Microsoft has announced the three finalists of its BlueHat defensive security competition, each handpicked for their techniques to mitigate Return Oriented-Programming (ROP) exploits.
In a nutshell, ROP allows attackers to execute code in the presence of non executable memory segments and code signing. ROP attackers have control of the call stack to execute instructions ahead of the return instruction in subroutines of code. The execution of instructions from inside a program avoids defensive measures designed to stop execution from user-controlled memory.
One of the defensive measures will see a researcher win the top prize of US$250,000, with second prize US$50,000 and third place scores a subscription to Microsoft’s developer network (MSDN) services valued at about US$10,000.
Competitors were allowed to keep their intellectual property and Microsoft would receive free licence to use it.
Respected security researcher Jared DeMott told SC he was glad to have reached the finals.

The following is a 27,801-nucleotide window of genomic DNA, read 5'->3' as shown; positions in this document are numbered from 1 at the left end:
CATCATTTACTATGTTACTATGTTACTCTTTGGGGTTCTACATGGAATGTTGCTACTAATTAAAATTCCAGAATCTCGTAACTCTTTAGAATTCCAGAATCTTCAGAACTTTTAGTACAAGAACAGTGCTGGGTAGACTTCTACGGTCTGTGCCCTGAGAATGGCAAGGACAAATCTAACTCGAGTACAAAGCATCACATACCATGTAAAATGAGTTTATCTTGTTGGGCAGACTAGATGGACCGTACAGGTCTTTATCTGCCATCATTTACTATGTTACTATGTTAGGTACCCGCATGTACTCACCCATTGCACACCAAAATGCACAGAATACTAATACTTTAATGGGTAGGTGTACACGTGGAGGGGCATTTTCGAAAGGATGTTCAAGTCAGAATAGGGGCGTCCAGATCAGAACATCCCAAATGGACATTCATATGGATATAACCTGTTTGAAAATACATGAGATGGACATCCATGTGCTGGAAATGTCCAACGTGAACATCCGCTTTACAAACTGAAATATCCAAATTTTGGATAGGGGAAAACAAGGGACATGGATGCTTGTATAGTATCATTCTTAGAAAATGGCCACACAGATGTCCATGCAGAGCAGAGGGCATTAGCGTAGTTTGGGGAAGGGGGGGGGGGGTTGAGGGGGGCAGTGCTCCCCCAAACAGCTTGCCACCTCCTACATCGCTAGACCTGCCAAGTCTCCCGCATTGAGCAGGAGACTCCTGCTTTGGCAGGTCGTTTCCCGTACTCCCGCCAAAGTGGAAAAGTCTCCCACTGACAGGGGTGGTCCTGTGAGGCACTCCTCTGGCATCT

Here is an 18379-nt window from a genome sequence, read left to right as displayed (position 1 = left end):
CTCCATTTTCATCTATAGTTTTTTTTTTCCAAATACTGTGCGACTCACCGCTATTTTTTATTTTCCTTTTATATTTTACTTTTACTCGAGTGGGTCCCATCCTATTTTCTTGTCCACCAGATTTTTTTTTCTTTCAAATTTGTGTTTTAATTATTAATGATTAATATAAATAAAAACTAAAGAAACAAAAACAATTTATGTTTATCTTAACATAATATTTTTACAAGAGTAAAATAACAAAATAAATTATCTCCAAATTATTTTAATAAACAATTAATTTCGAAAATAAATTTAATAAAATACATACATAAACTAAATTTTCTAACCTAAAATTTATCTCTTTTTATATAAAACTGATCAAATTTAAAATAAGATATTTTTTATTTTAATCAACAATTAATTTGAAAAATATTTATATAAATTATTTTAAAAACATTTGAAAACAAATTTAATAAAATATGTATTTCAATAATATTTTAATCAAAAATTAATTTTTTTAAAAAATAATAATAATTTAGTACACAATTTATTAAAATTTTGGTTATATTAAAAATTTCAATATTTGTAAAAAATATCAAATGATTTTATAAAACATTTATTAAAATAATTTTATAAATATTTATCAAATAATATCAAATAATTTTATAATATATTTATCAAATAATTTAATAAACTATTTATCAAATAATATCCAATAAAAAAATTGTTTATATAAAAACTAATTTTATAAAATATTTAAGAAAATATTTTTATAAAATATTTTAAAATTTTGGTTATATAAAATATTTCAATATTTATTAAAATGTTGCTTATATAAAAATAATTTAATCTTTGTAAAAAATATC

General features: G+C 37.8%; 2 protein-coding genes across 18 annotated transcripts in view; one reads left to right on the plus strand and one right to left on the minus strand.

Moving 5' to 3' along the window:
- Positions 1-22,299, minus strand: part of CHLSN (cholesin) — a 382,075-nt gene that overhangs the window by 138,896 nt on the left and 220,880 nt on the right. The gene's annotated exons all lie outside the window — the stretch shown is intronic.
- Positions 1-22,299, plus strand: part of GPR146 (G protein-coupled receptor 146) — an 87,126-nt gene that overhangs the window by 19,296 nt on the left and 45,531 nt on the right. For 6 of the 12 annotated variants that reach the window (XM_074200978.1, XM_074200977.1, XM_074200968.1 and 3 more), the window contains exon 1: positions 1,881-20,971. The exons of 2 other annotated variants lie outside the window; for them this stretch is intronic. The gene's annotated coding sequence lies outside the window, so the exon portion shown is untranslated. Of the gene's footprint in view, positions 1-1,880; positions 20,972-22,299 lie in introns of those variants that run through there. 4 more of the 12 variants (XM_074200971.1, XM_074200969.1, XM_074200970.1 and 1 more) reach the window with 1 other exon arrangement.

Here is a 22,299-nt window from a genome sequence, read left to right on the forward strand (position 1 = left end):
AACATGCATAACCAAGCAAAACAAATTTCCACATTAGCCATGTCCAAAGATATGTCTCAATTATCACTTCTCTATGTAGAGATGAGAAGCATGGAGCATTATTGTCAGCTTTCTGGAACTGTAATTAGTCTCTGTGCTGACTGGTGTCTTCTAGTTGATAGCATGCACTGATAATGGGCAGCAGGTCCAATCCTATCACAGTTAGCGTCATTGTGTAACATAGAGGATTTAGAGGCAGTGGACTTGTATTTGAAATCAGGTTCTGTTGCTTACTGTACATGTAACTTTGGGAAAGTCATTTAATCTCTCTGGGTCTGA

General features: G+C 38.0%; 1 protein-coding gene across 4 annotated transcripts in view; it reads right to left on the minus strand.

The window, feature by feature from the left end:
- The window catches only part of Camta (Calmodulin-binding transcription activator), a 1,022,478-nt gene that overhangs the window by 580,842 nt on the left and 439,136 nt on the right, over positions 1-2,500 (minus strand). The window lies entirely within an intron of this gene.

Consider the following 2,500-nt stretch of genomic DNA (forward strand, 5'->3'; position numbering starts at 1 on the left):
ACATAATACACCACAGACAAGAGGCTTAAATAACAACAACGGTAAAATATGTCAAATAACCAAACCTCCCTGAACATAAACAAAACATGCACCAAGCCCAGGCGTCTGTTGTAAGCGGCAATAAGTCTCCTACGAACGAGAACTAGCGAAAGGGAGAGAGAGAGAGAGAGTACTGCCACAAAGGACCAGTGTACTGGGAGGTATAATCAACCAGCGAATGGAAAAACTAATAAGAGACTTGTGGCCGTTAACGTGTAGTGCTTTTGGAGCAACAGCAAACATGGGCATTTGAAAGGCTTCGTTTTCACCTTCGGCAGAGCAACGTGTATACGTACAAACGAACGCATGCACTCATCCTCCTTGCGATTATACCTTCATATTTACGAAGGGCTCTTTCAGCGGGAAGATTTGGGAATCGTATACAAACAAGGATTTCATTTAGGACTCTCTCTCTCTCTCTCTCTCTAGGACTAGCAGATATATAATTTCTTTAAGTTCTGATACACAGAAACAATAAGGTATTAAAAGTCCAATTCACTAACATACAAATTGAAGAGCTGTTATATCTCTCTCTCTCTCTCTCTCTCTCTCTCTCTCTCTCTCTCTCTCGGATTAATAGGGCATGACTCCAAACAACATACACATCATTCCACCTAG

His submission, called /ROP, uses a whitelist to check the integrity of return addresses.
“I targeted ROP because it is currently the most used technique to exploit fully compiled software,” DeMott said.
“/ROP was designed with the Windows platform in mind, so I’m hoping they will implement it. Other operating systems could implement similar strategies if they desire.”
He didn’t keep tabs on how long it took to build the system, saying only that “it took a while”.
Columbia University PhD graduate and security researcher Vasillis Pappas submitted kBouncer, which would use common hardware features to detect and mitigate abnormal control transfers.
A third researcher, Ivan Fratric from Croatia developed ROPGuard that defines a set of checks used to detect functions used in ROP.
Microsoft received 20 entries for the competition between 3 August last year and 1 April. Each submission was weighted first on impact, then robustness and practicality and functionality.